At Half past Three, a single Bird
Unto a silent Sky
Propounded but a single term
Of cautious melody.

At Half past Four, Experiment
Had subjugated test
And lo, Her silver Principle
Supplanted all the rest.

At Half past Seven, Element
Nor Implement, be seen —
And Place was where the Presence was
Circumference between.

Analysis, meaning and summary of Emily Dickinson's poem At Half past Three, a single Bird

6 Comments

  1. Here is my take on this poem. I offer it humbly; as to me behind every pair of eyes there is an unknown universe. Every minds eye a different interpretation depending on the nature of aforesaid universe. I think Baron Von Baron’s universe is amazing but I don’t see it as I am likened to wander off or to have been flung into one entirely different.

    What I see is the temporal stages of a person’s life laid out and the sense of wonder shifted according to the time of a persons life.

    Half-past three- ( early on but late enough to look up and and around and be cautious- transition from innocence. The single bird being simplicity in a silent sky with no other birds to distract. The word propounded used in the sense of a proposal and not necessarily solid intent.

    Half-past four. ( a short time later, in comparison to the span of time to the next verse) experience is conquered ( subjugated ) by experiment which dismisses ( supplanted ) all other approaches to experience.

    Half-past Seven suggests (to my minds eye) evening or latter in the day relative to a span of a lifetime. The mystery of how a bounding line
    ( circumference ) which limits by its very nature can be found between. Everything ( element or implement ) vanished from the earlier perspective.

    I like to think “her silver principle” was transformed into gold.

    Knowledge can sometimes be a chain by which we are bound but all it takes is a little wonder to set us free.- Fragscap Napoli

  2. baron von baron says:

    What it means is clear as day. I don’t understand why it seems to confuse people because she could not have been more clear on what the meaning is and her part in it and how it arrives to her and how she sees herself and the quality of her work and the predicament she finds herself whenever she’s in the place surrounded by the presence. How can this be a hard poem when it is one of the easiest poems to understand on the face of the planet since the beginning of time. In three small verses she describes where the poetry and music come from, what you have to do to receive it, and what you cannot do or use in the process and where it’s at and who is there with her. she also mentioned how she sees the quality of her work and compares it to silver. I suspect she was being humble.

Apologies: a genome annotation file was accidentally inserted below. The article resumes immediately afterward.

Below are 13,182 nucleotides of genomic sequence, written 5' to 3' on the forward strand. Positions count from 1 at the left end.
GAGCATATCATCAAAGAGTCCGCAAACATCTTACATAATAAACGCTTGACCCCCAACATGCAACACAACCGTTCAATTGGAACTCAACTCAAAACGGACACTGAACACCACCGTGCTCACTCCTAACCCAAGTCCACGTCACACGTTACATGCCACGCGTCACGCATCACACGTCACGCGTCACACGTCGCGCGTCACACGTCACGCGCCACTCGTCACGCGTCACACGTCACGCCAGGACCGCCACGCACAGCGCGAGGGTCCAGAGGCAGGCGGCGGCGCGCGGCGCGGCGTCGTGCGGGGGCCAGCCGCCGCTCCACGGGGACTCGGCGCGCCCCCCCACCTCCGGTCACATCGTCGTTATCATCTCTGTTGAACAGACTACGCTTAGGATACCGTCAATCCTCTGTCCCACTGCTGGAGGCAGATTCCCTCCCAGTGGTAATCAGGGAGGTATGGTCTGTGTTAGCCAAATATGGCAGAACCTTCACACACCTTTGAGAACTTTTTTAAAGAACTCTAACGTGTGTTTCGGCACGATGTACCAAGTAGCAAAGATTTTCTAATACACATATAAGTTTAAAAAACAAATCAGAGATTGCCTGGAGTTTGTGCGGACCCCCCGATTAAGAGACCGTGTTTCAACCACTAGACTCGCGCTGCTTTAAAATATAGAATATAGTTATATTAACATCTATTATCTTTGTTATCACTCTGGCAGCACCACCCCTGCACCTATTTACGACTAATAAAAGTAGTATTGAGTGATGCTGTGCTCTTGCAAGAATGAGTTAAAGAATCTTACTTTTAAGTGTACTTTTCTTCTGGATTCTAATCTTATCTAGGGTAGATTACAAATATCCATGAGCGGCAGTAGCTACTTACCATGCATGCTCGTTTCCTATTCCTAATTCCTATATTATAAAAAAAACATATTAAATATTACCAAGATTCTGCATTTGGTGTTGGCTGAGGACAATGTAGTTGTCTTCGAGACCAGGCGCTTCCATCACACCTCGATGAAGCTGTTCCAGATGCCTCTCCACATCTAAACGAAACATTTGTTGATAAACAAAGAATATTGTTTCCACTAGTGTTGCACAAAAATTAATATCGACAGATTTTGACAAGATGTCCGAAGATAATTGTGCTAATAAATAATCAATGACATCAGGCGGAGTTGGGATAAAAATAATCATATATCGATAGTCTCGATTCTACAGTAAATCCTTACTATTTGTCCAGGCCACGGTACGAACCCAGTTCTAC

The poet and songwriter Joseph Wolff talks about it in his poetry book called “The Place of Love”
    A fine collection of lyrics and poetry that is highly illuminating.

  3. Mick says:

    Although different people see different things in poetry and a person doesn’t always have to understand a poem completely, I too, was having difficulty enjoying this poem because I could not grasp any of what the author was conveying. I appreciate Andrew’s explanation. Thank you

  4. Nick Tselepides says:

    The poem is not that difficult to understand. A.D. is just trying to capture images from a train station experience–what she saw and her thought about it.

    That is all there is to it.

  5. andrew says:

    The last line is the one that has
    always stuck in my head and which
    occasionally just pops into it from
    out of nowhere at moments when people vanish
    like – you’re in a train station – the opposite
    platform is crowded – in your boredom you observe
    those people – their shopping bags, their shoes,
    their mannerisms – then their train pulls up – it
    takes them all in – through the window you may catch
    a part of a familiar torso, an aspect of a hairstyle
    that had caught your attention, a jacket that you’d admired – then the train is gone – the opposite platform stands empty – a crisp packet you saw one of the departed passengers eating blows along the platform – a newspaper someone was reading lies on a seat – they’re gone – the moment of them and that place has gone – gone forever into the mists of time – the orbiting mists – the mystery is the circumference

  6. Noel says:

    I heard this poem again about 25 years after reading it for the first time at school. I didn’t make a fist of it then and still can’t. I can understand most of her popular poetry, but this is an exception.
    Perhaps it is simply off the wall, or she was smoking at the time.
    I’d love to hear a comment on what it means.

Leave a Reply

Your email address will not be published. Required fields are marked *

Do you have any comments, criticism, paraphrasis or analysis of this poem that you feel would assist other visitors in understanding the meaning or the theme of this poem by Emily Dickinson better? If accepted, your analysis will be added to this page of American Poems. Together we can build a wealth of information, but it will take some discipline and determination.